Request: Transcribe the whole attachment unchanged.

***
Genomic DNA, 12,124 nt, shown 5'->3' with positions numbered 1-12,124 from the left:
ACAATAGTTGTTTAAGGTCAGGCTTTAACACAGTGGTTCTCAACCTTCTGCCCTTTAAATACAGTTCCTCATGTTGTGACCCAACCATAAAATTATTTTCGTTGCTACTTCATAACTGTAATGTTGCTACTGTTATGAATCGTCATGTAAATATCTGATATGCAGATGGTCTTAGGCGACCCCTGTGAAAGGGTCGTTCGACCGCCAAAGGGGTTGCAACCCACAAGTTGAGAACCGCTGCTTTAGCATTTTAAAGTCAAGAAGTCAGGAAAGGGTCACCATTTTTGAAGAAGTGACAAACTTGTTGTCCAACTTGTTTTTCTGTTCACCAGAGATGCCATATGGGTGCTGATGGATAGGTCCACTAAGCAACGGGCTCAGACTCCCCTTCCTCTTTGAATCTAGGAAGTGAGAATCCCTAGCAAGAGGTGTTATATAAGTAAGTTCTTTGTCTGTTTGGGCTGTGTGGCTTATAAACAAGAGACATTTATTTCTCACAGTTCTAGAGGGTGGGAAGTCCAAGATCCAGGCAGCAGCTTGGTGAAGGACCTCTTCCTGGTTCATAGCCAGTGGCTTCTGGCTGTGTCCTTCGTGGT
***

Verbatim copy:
Genomic DNA, 12,124 nt, shown 5'->3' with positions numbered 1-12,124 from the left:
ACAATAGTTGTTTAAGGTCAGGCTTTAACACAGTGGTTCTCAACCTTCTGCCCTTTAAATACAGTTCCTCATGTTGTGACCCAACCATAAAATTATTTTCGTTGCTACTTCATAACTGTAATGTTGCTACTGTTATGAATCGTCATGTAAATATCTGATATGCAGATGGTCTTAGGCGACCCCTGTGAAAGGGTCGTTCGACCGCCAAAGGGGTTGCAACCCACAAGTTGAGAACCGCTGCTTTAGCATTTTAAAGTCAAGAAGTCAGGAAAGGGTCACCATTTTTGAAGAAGTGACAAACTTGTTGTCCAACTTGTTTTTCTGTTCACCAGAGATGCCATATGGGTGCTGATGGATAGGTCCACTAAGCAACGGGCTCAGACTCCCCTTCCTCTTTGAATCTAGGAAGTGAGAATCCCTAGCAAGAGGTGTTATATAAGTAAGTTCTTTGTCTGTTTGGGCTGTGTGGCTTATAAACAAGAGACATTTATTTCTCACAGTTCTAGAGGGTGGGAAGTCCAAGATCCAGGCAGCAGCTTGGTGAAGGACCTCTTCCTGGTTCATAGCCAGTGGCTTCTGGCTGTGTCCTTCGTGGT